This is the perfect bread for non-bakers – no yeast, no kneading, just mix it all together. My Icelandic grandmother introduced me to some of her childhood favorites through the local Jólabasar, Christmas market, and Þorrablót, mid-winter festival. Open-faced rúgbrauð sandwiches are a staple and I knew I had to bake some myself when I found the impossibly simple recipe.
Back in the day, this dough used to be formed in empty milk cartons. The carton was buried near the natural hot springs and left all day to bake by the geothermal currents in the ground. Iceland has amazing renewable resources, with two-thirds of their energy coming from geothermal.
While the milk cartons have mostly been upgraded to sealed tins, quite a few families and some local cafes still bake their bread this way. The traditional origin leads to the long and slow baking time in an oven. It’s a labor of love for a day spent at home, or even better overnight so it’s fresh out of the oven for breakfast.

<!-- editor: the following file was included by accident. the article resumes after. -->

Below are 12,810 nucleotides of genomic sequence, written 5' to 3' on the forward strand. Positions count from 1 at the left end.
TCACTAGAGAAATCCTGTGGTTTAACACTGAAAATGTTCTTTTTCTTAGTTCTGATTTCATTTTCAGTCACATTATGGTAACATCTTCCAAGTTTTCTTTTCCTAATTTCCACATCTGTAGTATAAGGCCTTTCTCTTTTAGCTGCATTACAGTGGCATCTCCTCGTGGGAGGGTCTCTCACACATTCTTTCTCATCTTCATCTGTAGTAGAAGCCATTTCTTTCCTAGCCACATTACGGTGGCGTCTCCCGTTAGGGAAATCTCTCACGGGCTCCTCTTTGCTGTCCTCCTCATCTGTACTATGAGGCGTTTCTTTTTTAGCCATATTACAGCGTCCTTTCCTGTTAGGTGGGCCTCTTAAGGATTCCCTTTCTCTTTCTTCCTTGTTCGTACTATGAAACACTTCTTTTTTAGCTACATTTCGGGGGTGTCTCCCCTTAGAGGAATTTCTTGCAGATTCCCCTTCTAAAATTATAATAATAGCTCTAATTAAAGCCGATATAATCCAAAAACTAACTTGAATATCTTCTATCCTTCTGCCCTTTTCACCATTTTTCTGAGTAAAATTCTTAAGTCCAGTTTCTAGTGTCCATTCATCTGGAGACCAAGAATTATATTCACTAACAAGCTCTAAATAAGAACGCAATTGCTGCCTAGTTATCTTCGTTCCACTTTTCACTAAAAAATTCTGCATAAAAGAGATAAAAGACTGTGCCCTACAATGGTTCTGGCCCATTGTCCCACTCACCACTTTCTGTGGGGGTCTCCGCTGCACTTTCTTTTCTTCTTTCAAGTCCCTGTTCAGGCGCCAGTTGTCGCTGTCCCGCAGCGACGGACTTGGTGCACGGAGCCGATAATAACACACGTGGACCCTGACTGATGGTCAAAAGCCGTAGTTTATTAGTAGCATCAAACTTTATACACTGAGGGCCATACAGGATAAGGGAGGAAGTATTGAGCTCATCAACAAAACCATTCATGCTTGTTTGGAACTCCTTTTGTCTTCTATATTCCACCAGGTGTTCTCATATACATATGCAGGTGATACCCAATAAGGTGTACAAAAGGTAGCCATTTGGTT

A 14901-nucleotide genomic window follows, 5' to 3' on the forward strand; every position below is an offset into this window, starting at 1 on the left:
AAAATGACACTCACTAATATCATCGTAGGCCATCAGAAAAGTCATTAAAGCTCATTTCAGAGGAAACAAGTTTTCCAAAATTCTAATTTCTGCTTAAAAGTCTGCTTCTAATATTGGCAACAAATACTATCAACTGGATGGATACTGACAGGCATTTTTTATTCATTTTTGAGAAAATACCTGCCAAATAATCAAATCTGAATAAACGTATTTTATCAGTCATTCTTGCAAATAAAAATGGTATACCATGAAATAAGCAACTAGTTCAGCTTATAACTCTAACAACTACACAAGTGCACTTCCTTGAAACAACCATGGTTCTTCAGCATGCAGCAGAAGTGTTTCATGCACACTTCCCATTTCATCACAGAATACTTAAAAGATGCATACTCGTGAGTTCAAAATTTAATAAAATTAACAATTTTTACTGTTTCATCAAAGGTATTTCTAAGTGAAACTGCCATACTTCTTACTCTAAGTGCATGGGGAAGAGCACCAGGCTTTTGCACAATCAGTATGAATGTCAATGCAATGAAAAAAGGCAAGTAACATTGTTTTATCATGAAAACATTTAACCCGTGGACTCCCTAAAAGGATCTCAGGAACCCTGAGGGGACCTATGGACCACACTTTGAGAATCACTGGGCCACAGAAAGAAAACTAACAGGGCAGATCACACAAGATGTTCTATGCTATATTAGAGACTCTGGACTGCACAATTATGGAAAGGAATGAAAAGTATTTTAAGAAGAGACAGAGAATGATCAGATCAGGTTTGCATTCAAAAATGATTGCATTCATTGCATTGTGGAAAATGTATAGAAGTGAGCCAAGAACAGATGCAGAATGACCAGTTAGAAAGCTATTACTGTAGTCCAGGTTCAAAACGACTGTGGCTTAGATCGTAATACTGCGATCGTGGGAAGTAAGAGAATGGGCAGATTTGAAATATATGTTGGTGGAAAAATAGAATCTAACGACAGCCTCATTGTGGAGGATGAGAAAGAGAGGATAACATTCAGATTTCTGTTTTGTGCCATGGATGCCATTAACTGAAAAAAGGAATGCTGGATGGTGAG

Rye has very little gluten compared to other flours, which produces the moist, dense texture. Modern recipes often include some whole wheat flour to make it a little softer and less crumbly.
For the full experience, rúgbrauð is truly delicious topped with smoked salmon or lamb, but I love it smeared thickly with butter.
Rúgbrauð Icelandic Rye Bread
- 2 1/3 cups dark rye flour (300 g)
- 1 cup whole wheat flour (120 g)
- 3 t. baking powder (14 g)
- 1/2 t. baking soda (3 g)
- 1 1/2 t. salt (3 g)
- 1 1/2 cups buttermilk (370 g)
- 3/4 cup golden syrup (250 g)
- Preheat oven to 200°F/93°C.
- Combine dry ingredients thoroughly.
- Slowly add buttermilk and syrup. Dough will be very wet and sticky; stir only until combined.
- Pour dough in a greased loaf pan and cover tightly with aluminum foil.
- Bake at 200°F/93°C for 8 hours.
- Turn the warm loaf onto a kitchen towel and wrap until cooled, so a hard crust doesn’t form.
- Slice thinly and serve with lots of butter.